Miles Cook
April 24, 2006
The cover also has the correct-look red caps that snap into place before installation. Simply install the cover, install the battery cables over the cover, and you're all set to go.

Choosing a Battery
For vintage Mustangs, choosing a battery for a regularly-driven car isn't too difficult. The most popular size battery for vintage Mustangs is a Group 24. Most small-block V-8-powered cars with 260, 289, 302, and 351W/C engines came with a Group 24-sized battery.

When big-block Mustang production started in 1967, they were mainly equipped with dimensionally larger Group 27 batteries. Thus any '681/2-'70 428 Cobra Jet car was equipped with a Group 27 battery. Anything larger was relatively unusual in the realm of early Mustangs. The huge Group 29 battery mounted in the trunk on '69-'70 Boss 429s is the most notable exception.

Most of the time when shopping at an auto parts store, you'll be steered to a Group 24 battery for almost all small- and big-block V-8 Mustangs, which usually works fine since the cranking amperage for modern batteries is considerably better than earlier batteries, regardless of size. For example, the Group 24 Autolite battery we purchased at a Kragen Auto Parts for our '69 Mustang project car has more cranking amps (835) than any Group 27 battery sold in 1969.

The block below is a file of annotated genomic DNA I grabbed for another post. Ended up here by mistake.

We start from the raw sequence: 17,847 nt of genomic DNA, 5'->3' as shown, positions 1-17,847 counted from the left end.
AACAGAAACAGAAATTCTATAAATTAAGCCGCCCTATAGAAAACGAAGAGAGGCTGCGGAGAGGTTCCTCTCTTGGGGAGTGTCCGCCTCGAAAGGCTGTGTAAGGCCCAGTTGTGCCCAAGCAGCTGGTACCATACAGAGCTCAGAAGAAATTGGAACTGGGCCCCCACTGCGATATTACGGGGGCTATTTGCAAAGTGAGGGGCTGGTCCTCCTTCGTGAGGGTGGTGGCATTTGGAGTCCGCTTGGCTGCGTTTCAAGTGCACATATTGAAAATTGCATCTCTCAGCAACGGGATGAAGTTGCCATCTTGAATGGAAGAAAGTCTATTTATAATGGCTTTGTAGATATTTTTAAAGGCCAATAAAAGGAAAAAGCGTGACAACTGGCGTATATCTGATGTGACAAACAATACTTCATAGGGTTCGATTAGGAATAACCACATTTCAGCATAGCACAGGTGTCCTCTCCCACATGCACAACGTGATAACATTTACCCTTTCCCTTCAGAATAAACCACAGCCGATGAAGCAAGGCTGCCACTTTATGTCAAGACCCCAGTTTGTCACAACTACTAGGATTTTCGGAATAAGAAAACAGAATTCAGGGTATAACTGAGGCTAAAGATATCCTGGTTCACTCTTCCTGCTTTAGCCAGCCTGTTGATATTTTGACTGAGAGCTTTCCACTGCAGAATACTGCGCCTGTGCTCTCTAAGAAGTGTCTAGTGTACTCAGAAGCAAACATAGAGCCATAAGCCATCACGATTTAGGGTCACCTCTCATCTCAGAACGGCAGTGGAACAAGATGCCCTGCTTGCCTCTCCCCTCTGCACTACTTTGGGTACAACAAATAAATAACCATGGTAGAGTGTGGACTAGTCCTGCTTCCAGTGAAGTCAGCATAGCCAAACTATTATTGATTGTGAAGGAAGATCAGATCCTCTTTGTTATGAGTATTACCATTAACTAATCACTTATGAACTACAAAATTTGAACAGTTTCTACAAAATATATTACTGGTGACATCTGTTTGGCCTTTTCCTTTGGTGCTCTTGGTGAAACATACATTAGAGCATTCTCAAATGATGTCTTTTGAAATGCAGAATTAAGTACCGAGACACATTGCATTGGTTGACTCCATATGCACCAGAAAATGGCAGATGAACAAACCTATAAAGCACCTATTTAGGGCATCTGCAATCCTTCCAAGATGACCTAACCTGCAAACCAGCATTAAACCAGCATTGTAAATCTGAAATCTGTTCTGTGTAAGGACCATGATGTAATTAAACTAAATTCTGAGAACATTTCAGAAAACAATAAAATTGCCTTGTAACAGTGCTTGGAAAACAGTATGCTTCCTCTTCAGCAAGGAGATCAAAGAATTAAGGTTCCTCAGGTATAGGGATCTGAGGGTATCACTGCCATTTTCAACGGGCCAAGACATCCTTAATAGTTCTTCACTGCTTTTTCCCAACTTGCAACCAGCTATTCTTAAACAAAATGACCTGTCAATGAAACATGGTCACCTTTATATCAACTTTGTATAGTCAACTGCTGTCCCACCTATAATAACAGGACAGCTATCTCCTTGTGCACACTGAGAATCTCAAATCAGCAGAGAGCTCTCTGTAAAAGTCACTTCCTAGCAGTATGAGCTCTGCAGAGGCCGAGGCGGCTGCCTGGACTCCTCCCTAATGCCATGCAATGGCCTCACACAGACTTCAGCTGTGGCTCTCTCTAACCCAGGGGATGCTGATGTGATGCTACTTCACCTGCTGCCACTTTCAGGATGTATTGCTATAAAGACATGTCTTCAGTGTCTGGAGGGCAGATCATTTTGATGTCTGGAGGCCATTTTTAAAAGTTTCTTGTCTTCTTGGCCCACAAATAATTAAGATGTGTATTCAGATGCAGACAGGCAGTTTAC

For a restored show car where appearance is important due to show judging, Antique Auto Battery offers raised-letter batteries that have hard-rubber script cases and correct Autolite red caps. AAB also has an epoxy-type material called Poly Tar for its reproduction tar-top batteries. It duplicates the appearance of the old-style tar material that got sticky, dirty, and sometimes leaked acid, but without these obviously undesirable qualities. For vintage Mustangs, AAB essentially has all the cars covered with G24FA, G27FA, and G29HR sizes.